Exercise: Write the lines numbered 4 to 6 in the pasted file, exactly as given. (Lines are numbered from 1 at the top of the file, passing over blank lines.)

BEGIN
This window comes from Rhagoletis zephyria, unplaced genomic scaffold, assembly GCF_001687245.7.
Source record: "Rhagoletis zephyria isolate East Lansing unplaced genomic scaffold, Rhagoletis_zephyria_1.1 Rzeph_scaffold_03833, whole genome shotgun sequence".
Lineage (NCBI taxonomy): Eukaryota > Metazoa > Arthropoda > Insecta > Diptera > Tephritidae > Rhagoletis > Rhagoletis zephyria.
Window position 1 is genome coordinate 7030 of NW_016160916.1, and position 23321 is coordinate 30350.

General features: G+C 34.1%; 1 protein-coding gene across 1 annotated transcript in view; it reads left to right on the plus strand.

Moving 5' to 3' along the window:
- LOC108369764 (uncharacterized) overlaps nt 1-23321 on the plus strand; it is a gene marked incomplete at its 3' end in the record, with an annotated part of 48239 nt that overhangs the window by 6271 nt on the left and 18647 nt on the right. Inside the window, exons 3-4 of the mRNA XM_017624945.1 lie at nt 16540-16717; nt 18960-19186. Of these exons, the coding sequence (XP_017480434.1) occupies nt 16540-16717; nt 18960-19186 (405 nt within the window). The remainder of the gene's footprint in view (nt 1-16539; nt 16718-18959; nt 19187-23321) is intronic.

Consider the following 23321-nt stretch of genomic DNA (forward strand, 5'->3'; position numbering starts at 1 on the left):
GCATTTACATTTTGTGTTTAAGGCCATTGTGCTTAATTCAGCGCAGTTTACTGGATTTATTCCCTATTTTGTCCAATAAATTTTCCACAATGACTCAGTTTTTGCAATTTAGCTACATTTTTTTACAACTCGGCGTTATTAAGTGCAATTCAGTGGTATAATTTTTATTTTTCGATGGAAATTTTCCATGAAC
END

Window position 1 is genome coordinate 7030 of NW_016160916.1, and position 23321 is coordinate 30350.

General features: G+C 34.1%; 1 protein-coding gene across 1 annotated transcript in view; it reads left to right on the plus strand.

Moving 5' to 3' along the window: